In the locker room after a 6-0 victory in an October 6 preseason game against the New York Islanders, Bouwmeester is slightly more effusive than usual. He is not offended that only a half-full BankAtlantic Center bore witness to his goal and the team's triumph: That's hockey in South Florida. "It's different, but everywhere is different," Bouwmeester says. "You take it for what it is. If you don't have much success, the fans don't pay that much attention to you, but it's an open market, and as long as you win, you're going to get fans here."
Typically, though, South Florida sports fans need winning and colorful sports personalities — Dan Marino, Shaquille O'Neal, Dwyane Wade. The Panthers, it seems, need a player who can both dominate a game and be a flamboyant ambassador out of uniform. Bouwmeester might be the only Panther who meets the first requirement, but he's not interested in being the latter.
"Part of the problem with Jay Bouwmeester," says ESPN's Burnside, "is that he's not a particularly dynamic kid off the ice. He's a good western Canadian boy who does all his talking on the ice. He's not like [Washington Capitals star] Alex Ovechkin or [Blackhawks star] Patrick Kane, whose personalities lend themselves to that kind of marketing. But there's no question [Bouwmeester] has the talent to be a franchise player."
That preseason game versus the Islanders provided a vivid reminder. During a second-period power play, as Stillman chased the puck in the corner, Bouwmeester crept in from the right point. He flashed into a passing lane that Stillman anticipated perfectly. Bouwmeester one-timed Stillman's pass into the goal. That looked so easy it's difficult to imagine why it would take weeks before a Bouwmeester shot found the net again.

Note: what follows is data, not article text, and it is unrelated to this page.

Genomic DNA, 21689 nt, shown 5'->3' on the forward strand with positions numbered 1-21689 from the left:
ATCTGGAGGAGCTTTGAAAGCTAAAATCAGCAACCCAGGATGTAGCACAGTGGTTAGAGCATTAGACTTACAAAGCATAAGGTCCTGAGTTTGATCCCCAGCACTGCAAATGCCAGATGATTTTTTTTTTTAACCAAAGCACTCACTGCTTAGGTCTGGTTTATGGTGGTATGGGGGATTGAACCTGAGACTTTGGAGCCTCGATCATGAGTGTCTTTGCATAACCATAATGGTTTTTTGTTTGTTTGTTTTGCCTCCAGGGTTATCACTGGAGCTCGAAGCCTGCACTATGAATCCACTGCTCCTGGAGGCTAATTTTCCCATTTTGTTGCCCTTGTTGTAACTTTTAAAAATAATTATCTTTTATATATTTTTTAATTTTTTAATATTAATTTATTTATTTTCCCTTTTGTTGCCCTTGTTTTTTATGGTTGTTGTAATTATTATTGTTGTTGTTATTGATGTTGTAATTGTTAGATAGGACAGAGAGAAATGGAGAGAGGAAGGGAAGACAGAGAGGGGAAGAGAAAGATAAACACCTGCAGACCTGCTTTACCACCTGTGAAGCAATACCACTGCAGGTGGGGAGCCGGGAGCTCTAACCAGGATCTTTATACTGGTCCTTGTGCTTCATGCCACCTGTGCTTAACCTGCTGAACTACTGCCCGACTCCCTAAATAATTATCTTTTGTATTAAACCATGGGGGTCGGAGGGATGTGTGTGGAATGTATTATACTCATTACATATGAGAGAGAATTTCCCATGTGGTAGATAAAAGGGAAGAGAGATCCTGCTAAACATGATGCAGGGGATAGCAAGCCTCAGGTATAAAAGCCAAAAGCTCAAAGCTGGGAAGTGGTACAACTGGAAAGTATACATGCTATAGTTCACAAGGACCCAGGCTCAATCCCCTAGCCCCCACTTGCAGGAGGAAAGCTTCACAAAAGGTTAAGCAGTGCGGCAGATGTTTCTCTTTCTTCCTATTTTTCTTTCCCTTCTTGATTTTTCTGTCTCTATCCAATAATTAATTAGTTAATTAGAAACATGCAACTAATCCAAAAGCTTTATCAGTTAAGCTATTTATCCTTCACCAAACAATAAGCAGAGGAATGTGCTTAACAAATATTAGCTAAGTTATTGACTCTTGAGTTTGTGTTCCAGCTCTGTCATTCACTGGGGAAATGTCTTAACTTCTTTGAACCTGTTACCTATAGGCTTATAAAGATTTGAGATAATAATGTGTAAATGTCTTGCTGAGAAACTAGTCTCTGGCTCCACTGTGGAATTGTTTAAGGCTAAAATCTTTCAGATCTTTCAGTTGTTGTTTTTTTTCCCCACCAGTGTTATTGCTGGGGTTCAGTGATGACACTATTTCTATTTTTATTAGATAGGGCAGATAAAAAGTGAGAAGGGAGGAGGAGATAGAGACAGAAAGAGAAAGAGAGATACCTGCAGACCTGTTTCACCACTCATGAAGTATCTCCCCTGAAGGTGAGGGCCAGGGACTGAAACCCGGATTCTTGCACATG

On October 16, against the Minnesota Wild, the Panthers score a goal in the second period, but they're still behind 2-1. For nearly 10 minutes, the teams play to a stalemate. Then, with the Wild on a power play, Minnesota's Mikko Koivu handles the puck near the right face-off dot. Peripherally, he spots an opening between Bouwmeester, fellow defenseman Nick Boynton, and Panthers rookie Gregory Campbell. Koivu fires a pass through the slot. The puck finds Minnesota's Antti Miettinen, who wrists a shot over a diving Tomas Vokoun.
This sequence, along with the one that resulted in the Wild's first goal, is something Bouwmeester will remember as he sits in the locker room after the game, a 6-2 defeat. He'll have forgotten about the long, perfect outlet pass he made just before he was checked, which landed right on Campbell's stick as he streaked for a breakaway scoring chance. Nor will he remember his poke check that spoiled what would have been a Wild breakaway.
Asked after the game to name a positive, a sulking Bouwmeester gives a rueful laugh. "This is one you just try to forget and move on."
With the loss, the Panthers fall to 1-2. Coach DeBoer wears a strained expression to his postgame press conference. Asked whether he noticed how few people were in the stands, he answers, "No, I didn't. But we've got to give them something to cheer about, and tonight we didn't."
The following week, on a South Florida radio program, NHL Commissioner Gary Bettman snuffed out rumors that the Panthers franchise would be scrapped.
"It's mostly a Canadian fantasy that teams like Florida disappear and the league contracts back to 24 or 26 teams," says Burnside, the ESPN analyst. "Unless Cohen gets tired of having a lousy team in a lousy market, nobody's going to take the team away from him."
For a franchise that seems to lose a star every year, it would be heartbreaking to the team's few fans to watch Bouwmeester go the way of Jokinen and Luongo. The chances of the strapping defenseman staying in Florida? "Slim," says Burnside, who named Bouwmeester among the prizes that could be had at this season's trading deadline, if the price is right. He thinks Bouwmeester might play with more passion if he goes to a true hockey market, like those in his native Canada, where he'll be reunited with rabid fans.
So far Bouwmeester has avoided the subject of his commitment to the team, saying that the future is up to the Panthers. But his father Dan seems to have two hands firmly on the crystal ball. "I know what's going to happen," he says cryptically, "but I can't be open about it."